FACELESS 1 Favorite 



May 13 2007



FACELESS was produced under the rules of the 'Manifesto for CCTV Filmmakers'. The manifesto states, amongst other things, that additional cameras are not permitted at filming locations, as the omnipresent existing video surveillance (CCTV) is already in operation.

The UK Data Protection Act and EU directives give individuals the right to access personal data held in computer filing systems. This includes images captured by CCTV recording systems. For a nominal fee (£10), an individual can obtain a copy of this data: financial or medical records, or video recordings. Other legislation states that the privacy of third parties must be protected. In CCTV recordings, this is done by erasing the faces of other people in the images - hence the 'faceless' world.

SYNOPSIS: In a society under the reformed 'Real-Time' Calendar, without history nor future, everybody is faceless. A woman panics when she wakes up one day with a face. With the help of the Spectral Children she slowly finds out more about the lost power and history of the human face and begins the search for its future.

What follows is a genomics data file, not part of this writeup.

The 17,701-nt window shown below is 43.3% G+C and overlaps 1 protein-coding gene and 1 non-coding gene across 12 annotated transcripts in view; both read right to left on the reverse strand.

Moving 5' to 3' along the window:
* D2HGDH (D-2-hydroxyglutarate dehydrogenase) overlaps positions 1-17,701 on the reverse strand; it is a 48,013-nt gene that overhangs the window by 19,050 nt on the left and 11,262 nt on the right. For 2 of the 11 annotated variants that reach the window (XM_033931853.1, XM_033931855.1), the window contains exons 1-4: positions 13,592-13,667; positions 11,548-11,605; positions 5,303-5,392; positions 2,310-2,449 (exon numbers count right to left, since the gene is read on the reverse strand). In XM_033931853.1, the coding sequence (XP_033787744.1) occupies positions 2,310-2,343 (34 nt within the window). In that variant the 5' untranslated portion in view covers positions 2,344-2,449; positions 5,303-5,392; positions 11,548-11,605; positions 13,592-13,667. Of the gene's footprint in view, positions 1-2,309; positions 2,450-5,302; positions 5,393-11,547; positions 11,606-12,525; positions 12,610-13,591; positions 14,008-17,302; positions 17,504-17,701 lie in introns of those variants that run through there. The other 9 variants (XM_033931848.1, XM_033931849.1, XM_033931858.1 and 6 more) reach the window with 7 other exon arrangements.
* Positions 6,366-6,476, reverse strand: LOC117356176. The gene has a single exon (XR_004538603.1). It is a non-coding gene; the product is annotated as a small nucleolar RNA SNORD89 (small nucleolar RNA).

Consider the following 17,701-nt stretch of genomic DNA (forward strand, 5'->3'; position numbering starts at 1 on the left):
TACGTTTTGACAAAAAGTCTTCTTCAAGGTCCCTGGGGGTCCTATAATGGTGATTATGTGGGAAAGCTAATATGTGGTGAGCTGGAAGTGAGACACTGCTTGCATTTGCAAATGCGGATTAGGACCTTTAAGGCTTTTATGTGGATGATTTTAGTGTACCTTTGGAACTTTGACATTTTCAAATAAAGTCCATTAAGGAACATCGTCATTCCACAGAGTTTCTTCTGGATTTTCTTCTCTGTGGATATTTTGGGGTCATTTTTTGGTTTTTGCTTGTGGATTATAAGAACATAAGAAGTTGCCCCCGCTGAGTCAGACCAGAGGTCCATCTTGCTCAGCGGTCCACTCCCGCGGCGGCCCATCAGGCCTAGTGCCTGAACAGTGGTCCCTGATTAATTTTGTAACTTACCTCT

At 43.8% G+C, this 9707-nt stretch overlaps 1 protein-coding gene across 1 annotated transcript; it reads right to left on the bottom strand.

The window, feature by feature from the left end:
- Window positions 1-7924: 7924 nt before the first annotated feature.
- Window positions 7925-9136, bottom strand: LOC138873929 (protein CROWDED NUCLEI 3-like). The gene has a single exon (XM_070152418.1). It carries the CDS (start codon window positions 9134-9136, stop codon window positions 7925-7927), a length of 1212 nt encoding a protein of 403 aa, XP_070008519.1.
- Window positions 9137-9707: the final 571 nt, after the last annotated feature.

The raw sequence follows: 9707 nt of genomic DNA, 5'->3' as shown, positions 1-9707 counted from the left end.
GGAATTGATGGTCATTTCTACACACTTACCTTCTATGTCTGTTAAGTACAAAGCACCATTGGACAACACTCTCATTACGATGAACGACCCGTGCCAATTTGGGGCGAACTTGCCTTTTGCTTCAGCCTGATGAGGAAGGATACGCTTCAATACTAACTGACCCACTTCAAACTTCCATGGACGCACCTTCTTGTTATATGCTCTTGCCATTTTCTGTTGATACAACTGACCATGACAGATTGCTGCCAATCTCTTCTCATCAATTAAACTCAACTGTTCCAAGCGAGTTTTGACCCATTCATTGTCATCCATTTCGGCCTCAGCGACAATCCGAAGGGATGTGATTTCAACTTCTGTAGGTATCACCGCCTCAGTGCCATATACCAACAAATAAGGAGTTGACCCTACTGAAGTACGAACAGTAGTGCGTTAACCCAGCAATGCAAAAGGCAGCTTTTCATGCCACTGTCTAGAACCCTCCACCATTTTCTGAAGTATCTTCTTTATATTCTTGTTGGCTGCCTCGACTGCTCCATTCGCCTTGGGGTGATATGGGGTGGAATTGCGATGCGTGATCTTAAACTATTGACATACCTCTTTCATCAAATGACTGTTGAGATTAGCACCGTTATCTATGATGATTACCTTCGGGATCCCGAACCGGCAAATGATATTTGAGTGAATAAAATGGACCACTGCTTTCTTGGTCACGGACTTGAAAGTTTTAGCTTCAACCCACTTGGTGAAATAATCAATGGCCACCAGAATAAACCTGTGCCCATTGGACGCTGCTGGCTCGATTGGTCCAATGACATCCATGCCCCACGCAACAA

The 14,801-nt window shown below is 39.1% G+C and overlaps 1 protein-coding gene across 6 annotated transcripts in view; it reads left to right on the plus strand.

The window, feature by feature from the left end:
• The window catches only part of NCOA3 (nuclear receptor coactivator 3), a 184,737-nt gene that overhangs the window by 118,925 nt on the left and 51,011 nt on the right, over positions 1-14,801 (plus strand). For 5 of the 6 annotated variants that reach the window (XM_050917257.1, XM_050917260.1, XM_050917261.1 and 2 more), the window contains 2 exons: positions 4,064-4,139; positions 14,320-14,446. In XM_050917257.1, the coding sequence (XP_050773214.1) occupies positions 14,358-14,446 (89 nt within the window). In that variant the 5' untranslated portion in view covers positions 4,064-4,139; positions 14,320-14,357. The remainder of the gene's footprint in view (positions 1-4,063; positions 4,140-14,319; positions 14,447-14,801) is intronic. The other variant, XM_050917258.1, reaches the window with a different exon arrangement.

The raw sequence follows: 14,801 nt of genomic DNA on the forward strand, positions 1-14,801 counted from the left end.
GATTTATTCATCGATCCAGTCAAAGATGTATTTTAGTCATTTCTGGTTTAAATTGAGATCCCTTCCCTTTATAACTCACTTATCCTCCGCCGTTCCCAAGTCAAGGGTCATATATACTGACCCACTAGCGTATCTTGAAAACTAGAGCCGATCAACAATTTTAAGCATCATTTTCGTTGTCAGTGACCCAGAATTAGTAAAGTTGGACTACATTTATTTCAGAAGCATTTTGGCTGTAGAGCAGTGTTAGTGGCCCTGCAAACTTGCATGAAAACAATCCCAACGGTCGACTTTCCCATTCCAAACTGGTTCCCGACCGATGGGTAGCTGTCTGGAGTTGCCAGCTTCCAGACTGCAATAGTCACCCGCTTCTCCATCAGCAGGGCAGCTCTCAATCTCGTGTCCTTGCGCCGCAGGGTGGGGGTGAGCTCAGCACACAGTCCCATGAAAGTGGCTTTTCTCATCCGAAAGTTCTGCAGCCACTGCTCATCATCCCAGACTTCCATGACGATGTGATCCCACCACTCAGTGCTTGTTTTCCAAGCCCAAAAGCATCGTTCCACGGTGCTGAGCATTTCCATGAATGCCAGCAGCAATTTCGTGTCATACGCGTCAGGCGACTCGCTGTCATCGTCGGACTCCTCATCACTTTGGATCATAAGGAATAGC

Fear blots out the present. It feeds on a past that spills over uncontrollably into the present; it takes possession of the future. Vanquishing this fear by eliminating past and future is the promise of the Big Brother state. This promise is contrived to legitimise the constant observation of public space, which turns the dream of a carefree existence in an isolated present into a nightmare reality.
Manu Luksch employs the vocabulary of science-fiction film to draw us into this nightmare. Crucially, she uses only images obtained from the operators of CCTV video-surveillance systems in London, under the terms of a British law governing access to data. In a fantastic and poetic concatenation, she transforms oppressively familiar views of the city into locations of a fateful scenario, in which a woman is thrust into a startling escape from the perpetually administered present of ‘Realtime’.
Once as faceless and devoid of history as the other individuals anonymised in the recordings by the CCTV operators (to comply with privacy legislation), the film’s protagonist abruptly regains her face, and casts off her former existence as a bit of data to dive into her stolen past.
In a mirror image of the failed act of liberation that the trauma of this realization incites, Faceless succeeds in traumatising its viewers by means of an equally atmospheric and weirdly illuminated metanarrative – that of a society whose self-understanding is occluded by its dazzling media hyperpresence. (Robert Buchschwenter, translation: Steve Wilder)

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